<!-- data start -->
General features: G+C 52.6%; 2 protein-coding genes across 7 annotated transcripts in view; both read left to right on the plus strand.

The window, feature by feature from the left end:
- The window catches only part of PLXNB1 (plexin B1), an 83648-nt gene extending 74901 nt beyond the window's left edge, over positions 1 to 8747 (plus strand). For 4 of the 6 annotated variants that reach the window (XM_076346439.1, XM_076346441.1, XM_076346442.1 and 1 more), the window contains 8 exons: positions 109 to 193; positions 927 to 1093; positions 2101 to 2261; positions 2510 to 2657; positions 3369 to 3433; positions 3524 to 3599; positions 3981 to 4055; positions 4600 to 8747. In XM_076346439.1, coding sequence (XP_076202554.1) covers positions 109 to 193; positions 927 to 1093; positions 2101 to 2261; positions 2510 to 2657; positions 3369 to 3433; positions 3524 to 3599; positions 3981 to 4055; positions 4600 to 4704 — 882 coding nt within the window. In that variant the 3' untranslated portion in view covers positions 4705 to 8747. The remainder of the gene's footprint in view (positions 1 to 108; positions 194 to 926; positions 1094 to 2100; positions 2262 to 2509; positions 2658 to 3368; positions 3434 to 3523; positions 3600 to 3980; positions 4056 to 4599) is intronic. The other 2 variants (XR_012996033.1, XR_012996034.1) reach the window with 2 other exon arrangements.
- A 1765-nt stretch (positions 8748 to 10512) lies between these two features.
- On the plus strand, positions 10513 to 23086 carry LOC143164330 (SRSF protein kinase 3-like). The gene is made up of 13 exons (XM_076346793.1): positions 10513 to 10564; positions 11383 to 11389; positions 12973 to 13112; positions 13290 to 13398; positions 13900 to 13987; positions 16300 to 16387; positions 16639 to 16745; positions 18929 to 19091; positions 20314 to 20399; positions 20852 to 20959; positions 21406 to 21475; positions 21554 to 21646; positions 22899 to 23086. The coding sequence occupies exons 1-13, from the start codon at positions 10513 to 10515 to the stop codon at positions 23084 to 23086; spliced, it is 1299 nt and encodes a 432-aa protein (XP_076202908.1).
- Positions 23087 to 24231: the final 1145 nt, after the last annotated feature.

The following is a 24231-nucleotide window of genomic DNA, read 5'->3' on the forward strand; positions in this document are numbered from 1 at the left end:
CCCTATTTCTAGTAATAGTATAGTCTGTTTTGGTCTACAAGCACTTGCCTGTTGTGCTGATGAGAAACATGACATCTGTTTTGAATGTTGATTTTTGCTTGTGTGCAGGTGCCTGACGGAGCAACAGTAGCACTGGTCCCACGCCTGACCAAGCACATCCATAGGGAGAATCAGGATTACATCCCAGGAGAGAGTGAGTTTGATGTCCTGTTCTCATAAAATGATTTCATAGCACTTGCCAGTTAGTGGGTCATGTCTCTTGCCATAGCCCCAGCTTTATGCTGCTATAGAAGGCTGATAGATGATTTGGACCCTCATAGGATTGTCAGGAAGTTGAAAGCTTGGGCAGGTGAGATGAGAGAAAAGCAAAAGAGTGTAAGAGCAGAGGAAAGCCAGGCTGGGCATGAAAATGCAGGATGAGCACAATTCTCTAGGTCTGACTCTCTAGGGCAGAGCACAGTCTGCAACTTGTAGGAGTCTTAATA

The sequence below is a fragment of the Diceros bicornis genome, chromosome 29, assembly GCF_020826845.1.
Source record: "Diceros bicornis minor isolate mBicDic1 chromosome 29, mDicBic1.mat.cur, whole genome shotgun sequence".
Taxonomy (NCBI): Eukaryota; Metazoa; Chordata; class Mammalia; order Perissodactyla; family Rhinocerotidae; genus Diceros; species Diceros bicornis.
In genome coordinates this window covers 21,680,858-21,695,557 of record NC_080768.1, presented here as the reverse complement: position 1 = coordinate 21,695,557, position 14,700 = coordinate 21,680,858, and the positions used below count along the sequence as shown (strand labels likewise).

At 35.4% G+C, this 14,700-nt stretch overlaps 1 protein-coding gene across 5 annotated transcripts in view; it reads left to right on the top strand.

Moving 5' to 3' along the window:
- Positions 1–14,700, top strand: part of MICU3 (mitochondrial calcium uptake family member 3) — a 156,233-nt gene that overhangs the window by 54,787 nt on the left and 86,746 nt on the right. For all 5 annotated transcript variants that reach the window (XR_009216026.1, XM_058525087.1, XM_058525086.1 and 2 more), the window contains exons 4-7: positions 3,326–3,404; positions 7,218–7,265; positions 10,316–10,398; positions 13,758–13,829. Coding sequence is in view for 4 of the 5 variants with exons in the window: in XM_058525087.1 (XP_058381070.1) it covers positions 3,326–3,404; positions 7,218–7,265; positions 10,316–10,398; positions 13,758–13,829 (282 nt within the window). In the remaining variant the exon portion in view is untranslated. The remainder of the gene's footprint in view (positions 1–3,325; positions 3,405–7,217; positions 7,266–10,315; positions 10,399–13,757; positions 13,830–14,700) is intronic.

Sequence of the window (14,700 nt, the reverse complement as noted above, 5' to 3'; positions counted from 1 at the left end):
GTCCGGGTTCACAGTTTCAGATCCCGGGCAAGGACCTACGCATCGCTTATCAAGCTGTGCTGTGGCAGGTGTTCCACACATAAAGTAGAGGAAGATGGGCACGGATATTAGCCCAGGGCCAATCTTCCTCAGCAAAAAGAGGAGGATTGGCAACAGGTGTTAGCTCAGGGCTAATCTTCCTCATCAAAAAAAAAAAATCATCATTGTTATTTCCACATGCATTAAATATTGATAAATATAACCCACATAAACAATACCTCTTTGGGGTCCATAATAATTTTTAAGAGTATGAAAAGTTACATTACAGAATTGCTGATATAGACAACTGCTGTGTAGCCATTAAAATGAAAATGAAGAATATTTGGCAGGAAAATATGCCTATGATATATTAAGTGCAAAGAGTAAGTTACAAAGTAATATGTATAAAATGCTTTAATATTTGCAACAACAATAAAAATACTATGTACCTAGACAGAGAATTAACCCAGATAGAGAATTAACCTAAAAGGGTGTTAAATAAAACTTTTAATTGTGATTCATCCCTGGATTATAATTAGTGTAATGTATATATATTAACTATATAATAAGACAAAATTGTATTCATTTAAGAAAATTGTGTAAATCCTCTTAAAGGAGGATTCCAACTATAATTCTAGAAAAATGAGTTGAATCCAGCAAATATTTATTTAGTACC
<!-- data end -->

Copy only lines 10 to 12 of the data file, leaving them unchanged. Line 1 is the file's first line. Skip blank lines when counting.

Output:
Source record: "Diceros bicornis minor isolate mBicDic1 chromosome 29, mDicBic1.mat.cur, whole genome shotgun sequence".
Taxonomy (NCBI): Eukaryota; Metazoa; Chordata; class Mammalia; order Perissodactyla; family Rhinocerotidae; genus Diceros; species Diceros bicornis.
In genome coordinates this window covers 21,680,858-21,695,557 of record NC_080768.1, presented here as the reverse complement: position 1 = coordinate 21,695,557, position 14,700 = coordinate 21,680,858, and the positions used below count along the sequence as shown (strand labels likewise).